The crudely drawn sign was supposed to be a joke.

Carson King took Sharpie to poster board Friday night and sketched out a simple plea: “Busch Light Supply Needs Replenished.” The 24-year-old added his Venmo handle and crossed his fingers that someone watching ESPN’s “College GameDay” the next morning would see the sign and send him a “couple dollars” for his favorite beer.

His wish was granted. And then some. King says he had been sent about $35,000 by Wednesday morning — a number that continues to grow — and his once-humorous endeavor has transformed into a fundraiser for a local children’s hospital, backed by major brands, including Busch.

“I was completely overwhelmed, I didn’t think anything like this would have a chance to happen,” King said Tuesday. “Especially when Busch commented. I was at a loss for words.”

“College GameDay” was broadcasting from Ames, Iowa, on Saturday as No. 18 Iowa faced unranked Iowa State. The game had personal significance for King, who attended Iowa State but is taking time off from school to work. The school, he noted, has “a notoriously not good football program.” King, who lives in Altoona, Iowa, and his friends drove up for “College GameDay” to “show how great the fans were and show the country Iowa is no joke.”

King said he brought his sign along on the off chance he appeared on TV. But his strategic positioning near a stage paid off, and within half an hour of holding up the poster he received more than $400 in contributions. As hundreds of dollars became thousands, King realized he had a chance to do “something a little more special than buy Busch Light.”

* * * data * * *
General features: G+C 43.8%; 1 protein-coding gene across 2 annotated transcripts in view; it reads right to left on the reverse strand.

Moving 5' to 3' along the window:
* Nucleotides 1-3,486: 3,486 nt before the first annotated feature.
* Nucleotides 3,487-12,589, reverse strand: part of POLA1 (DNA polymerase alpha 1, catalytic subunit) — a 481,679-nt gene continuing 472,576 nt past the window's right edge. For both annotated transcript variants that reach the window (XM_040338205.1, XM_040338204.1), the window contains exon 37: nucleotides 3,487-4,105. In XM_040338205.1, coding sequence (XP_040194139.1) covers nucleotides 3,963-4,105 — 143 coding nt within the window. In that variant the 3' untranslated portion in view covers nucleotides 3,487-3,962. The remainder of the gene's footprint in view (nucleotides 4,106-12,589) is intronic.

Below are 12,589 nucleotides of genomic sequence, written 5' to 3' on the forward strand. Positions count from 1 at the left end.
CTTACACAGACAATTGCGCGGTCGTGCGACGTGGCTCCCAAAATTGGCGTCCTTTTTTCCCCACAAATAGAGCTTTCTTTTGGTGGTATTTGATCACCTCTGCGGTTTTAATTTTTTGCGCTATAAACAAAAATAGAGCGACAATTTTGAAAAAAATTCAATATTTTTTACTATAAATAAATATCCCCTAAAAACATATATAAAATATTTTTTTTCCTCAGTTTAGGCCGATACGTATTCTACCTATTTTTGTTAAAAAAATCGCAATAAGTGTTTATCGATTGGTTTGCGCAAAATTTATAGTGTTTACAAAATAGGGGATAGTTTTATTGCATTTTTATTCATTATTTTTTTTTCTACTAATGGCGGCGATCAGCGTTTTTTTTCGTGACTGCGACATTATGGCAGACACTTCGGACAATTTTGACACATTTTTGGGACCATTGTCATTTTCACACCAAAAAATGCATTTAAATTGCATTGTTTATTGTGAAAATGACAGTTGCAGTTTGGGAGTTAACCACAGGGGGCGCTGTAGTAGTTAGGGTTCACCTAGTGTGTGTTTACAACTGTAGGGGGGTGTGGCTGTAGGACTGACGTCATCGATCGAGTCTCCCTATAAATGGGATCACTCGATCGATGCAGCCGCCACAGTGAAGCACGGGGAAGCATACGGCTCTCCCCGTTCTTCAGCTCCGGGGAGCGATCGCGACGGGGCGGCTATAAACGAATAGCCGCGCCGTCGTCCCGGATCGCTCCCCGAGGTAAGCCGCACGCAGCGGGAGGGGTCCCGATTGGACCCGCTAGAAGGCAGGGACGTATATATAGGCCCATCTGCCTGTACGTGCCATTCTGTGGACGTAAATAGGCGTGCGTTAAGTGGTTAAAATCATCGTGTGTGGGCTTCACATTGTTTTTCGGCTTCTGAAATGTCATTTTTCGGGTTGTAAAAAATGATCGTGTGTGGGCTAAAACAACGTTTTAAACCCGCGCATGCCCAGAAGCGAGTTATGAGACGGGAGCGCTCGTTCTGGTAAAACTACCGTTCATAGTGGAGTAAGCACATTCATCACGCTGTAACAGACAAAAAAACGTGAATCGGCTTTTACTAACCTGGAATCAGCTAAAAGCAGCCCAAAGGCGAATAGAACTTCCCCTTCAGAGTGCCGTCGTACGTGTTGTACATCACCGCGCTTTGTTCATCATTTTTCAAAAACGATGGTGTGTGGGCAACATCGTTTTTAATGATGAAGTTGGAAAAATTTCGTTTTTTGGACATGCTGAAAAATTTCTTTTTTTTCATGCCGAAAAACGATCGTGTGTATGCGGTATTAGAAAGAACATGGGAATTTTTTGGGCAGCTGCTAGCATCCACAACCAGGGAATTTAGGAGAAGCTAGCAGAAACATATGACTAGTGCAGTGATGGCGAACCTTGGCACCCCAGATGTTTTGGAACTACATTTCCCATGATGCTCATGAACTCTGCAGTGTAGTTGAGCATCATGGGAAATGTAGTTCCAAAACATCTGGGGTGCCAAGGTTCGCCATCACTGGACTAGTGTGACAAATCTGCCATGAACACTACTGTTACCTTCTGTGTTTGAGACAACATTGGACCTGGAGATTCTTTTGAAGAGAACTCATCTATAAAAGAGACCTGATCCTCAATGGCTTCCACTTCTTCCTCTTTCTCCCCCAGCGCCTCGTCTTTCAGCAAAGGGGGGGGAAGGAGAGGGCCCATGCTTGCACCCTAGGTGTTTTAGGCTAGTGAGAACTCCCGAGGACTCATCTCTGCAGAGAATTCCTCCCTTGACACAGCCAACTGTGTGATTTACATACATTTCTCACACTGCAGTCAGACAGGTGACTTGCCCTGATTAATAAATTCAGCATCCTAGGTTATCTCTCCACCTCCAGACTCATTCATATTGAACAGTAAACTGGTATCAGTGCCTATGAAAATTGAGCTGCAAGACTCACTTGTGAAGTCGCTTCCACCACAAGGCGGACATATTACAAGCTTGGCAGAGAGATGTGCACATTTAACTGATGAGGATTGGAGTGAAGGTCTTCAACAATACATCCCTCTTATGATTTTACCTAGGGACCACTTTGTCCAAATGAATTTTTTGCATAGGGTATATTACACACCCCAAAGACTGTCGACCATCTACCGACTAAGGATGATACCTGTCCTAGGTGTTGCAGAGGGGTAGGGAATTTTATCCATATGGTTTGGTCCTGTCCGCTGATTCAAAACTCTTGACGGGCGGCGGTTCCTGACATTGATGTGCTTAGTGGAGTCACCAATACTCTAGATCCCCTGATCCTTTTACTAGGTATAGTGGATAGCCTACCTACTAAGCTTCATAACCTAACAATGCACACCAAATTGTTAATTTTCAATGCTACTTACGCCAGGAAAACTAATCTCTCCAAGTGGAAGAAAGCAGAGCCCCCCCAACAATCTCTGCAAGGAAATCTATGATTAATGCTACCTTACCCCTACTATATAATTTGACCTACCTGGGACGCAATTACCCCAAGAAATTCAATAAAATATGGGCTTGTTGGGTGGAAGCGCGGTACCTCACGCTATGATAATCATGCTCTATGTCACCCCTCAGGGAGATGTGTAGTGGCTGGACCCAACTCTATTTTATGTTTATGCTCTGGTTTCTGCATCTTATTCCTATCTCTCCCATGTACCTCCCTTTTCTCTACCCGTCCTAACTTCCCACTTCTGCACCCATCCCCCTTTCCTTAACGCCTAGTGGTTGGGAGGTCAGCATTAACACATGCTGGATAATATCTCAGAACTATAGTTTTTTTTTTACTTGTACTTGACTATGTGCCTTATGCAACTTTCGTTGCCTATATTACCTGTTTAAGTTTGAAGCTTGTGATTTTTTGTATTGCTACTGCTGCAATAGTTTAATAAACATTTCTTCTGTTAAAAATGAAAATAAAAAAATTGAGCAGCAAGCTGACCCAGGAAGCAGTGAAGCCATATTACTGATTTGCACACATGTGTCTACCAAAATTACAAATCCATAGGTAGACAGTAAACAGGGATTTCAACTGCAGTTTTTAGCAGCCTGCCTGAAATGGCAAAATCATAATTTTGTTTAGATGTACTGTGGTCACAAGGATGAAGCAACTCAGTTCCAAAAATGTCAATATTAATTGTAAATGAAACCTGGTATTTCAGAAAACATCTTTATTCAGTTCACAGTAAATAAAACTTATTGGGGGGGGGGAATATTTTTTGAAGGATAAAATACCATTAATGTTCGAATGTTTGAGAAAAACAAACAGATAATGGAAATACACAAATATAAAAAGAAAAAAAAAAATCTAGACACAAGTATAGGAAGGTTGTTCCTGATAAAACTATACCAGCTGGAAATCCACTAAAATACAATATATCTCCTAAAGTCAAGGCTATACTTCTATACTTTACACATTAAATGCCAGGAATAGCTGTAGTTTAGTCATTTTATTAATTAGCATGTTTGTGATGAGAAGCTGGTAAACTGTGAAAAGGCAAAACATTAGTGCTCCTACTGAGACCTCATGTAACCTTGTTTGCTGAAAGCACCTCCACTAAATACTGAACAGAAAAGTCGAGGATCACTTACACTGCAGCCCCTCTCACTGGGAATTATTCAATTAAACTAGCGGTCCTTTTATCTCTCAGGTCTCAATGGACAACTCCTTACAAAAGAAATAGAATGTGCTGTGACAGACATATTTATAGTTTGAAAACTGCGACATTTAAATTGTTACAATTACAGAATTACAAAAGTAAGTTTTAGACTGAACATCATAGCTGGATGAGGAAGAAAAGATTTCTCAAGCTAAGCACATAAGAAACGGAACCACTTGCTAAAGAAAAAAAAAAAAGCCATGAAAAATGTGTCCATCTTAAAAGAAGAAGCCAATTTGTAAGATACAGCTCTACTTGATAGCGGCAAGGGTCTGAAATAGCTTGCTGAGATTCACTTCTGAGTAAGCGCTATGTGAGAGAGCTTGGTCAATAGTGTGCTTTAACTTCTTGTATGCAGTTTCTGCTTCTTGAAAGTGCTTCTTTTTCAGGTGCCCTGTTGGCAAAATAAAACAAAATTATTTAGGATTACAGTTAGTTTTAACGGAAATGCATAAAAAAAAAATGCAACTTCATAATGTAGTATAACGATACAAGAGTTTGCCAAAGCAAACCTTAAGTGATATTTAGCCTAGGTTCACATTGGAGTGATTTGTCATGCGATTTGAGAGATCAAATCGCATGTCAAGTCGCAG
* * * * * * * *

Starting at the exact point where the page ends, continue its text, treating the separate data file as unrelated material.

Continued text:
After consulting with his family, King pledged to donate his earnings (sans about $15, for one case of beer) to the University of Iowa Stead Family Children’s Hospital. As his friends and relatives spread the message, the contributions to his Venmo multiplied. They kept coming in Monday, and by Tuesday afternoon, Busch Beer and Venmo took notice, each offering to match his donation to the hospital.

King’s account will remain open for donations until the end of the month.

As attention to King’s poster-turned-charity reached its zenith, he said some of his friends wondered why he’d opted against holding on to some of the money. He works on the rapid response team at Prairie Meadows Casino, after all — why not spend it there?

For King, the answer was obvious.

“There’s a better purpose for it,” he said. “The kids deserve everything they can get. If I can give it to them, I’m going to give it to them.”

King called the hospital Monday morning and introduced himself.

“Oh my God,” a receptionist exclaimed, according to King. “I’ve wanted to talk to you!”

Both parties have since come up with a plan: King will visit at the end of the month, where he’ll receive a tour of the facility and meet some of the children the funds will benefit. He’ll carry with him a check.

And this time, the paper he wields won’t be a joke at all.

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